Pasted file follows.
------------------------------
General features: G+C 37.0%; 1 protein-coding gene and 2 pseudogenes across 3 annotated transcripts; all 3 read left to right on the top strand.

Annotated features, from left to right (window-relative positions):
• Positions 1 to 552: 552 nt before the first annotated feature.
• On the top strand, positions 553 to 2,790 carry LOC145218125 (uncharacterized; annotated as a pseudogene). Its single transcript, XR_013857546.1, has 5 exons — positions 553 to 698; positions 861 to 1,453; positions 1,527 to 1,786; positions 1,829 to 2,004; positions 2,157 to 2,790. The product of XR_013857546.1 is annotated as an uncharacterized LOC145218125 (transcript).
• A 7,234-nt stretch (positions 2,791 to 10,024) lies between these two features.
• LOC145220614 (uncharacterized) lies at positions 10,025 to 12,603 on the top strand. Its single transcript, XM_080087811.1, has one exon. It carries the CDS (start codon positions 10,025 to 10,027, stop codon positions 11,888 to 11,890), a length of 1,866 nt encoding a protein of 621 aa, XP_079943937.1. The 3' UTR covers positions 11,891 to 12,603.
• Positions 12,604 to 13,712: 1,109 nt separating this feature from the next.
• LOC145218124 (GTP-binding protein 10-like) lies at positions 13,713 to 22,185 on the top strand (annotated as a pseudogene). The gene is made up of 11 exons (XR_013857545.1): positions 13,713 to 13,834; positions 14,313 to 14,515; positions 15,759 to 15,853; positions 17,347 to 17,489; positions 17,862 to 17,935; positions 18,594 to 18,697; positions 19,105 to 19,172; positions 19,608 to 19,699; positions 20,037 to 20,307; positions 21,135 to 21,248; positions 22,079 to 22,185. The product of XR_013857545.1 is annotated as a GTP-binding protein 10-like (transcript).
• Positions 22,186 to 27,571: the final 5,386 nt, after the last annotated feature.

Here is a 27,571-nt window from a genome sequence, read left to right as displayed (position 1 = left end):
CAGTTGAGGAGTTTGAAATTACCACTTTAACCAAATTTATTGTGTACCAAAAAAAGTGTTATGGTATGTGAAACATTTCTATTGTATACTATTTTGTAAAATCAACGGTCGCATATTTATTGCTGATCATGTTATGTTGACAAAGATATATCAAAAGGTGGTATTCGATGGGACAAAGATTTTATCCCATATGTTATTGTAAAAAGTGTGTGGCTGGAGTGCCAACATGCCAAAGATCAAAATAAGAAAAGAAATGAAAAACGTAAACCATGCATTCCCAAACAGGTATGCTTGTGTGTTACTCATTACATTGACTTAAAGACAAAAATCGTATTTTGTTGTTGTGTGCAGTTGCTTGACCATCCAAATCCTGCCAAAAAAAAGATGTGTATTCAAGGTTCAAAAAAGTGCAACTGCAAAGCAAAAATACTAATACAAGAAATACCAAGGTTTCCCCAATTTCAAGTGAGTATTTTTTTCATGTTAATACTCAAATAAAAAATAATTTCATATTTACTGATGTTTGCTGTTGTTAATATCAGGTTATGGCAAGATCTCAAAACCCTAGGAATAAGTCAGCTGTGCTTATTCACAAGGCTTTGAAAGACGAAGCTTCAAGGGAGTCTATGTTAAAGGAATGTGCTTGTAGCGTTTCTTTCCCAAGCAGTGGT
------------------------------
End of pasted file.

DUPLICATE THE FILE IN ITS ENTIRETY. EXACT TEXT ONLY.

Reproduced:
General features: G+C 37.0%; 1 protein-coding gene and 2 pseudogenes across 3 annotated transcripts; all 3 read left to right on the top strand.

Annotated features, from left to right (window-relative positions):
• Positions 1 to 552: 552 nt before the first annotated feature.
• On the top strand, positions 553 to 2,790 carry LOC145218125 (uncharacterized; annotated as a pseudogene). Its single transcript, XR_013857546.1, has 5 exons — positions 553 to 698; positions 861 to 1,453; positions 1,527 to 1,786; positions 1,829 to 2,004; positions 2,157 to 2,790. The product of XR_013857546.1 is annotated as an uncharacterized LOC145218125 (transcript).
• A 7,234-nt stretch (positions 2,791 to 10,024) lies between these two features.
• LOC145220614 (uncharacterized) lies at positions 10,025 to 12,603 on the top strand. Its single transcript, XM_080087811.1, has one exon. It carries the CDS (start codon positions 10,025 to 10,027, stop codon positions 11,888 to 11,890), a length of 1,866 nt encoding a protein of 621 aa, XP_079943937.1. The 3' UTR covers positions 11,891 to 12,603.
• Positions 12,604 to 13,712: 1,109 nt separating this feature from the next.
• LOC145218124 (GTP-binding protein 10-like) lies at positions 13,713 to 22,185 on the top strand (annotated as a pseudogene). The gene is made up of 11 exons (XR_013857545.1): positions 13,713 to 13,834; positions 14,313 to 14,515; positions 15,759 to 15,853; positions 17,347 to 17,489; positions 17,862 to 17,935; positions 18,594 to 18,697; positions 19,105 to 19,172; positions 19,608 to 19,699; positions 20,037 to 20,307; positions 21,135 to 21,248; positions 22,079 to 22,185. The product of XR_013857545.1 is annotated as a GTP-binding protein 10-like (transcript).
• Positions 22,186 to 27,571: the final 5,386 nt, after the last annotated feature.

Here is a 27,571-nt window from a genome sequence, read left to right as displayed (position 1 = left end):
CAGTTGAGGAGTTTGAAATTACCACTTTAACCAAATTTATTGTGTACCAAAAAAAGTGTTATGGTATGTGAAACATTTCTATTGTATACTATTTTGTAAAATCAACGGTCGCATATTTATTGCTGATCATGTTATGTTGACAAAGATATATCAAAAGGTGGTATTCGATGGGACAAAGATTTTATCCCATATGTTATTGTAAAAAGTGTGTGGCTGGAGTGCCAACATGCCAAAGATCAAAATAAGAAAAGAAATGAAAAACGTAAACCATGCATTCCCAAACAGGTATGCTTGTGTGTTACTCATTACATTGACTTAAAGACAAAAATCGTATTTTGTTGTTGTGTGCAGTTGCTTGACCATCCAAATCCTGCCAAAAAAAAGATGTGTATTCAAGGTTCAAAAAAGTGCAACTGCAAAGCAAAAATACTAATACAAGAAATACCAAGGTTTCCCCAATTTCAAGTGAGTATTTTTTTCATGTTAATACTCAAATAAAAAATAATTTCATATTTACTGATGTTTGCTGTTGTTAATATCAGGTTATGGCAAGATCTCAAAACCCTAGGAATAAGTCAGCTGTGCTTATTCACAAGGCTTTGAAAGACGAAGCTTCAAGGGAGTCTATGTTAAAGGAATGTGCTTGTAGCGTTTCTTTCCCAAGCAGTGGT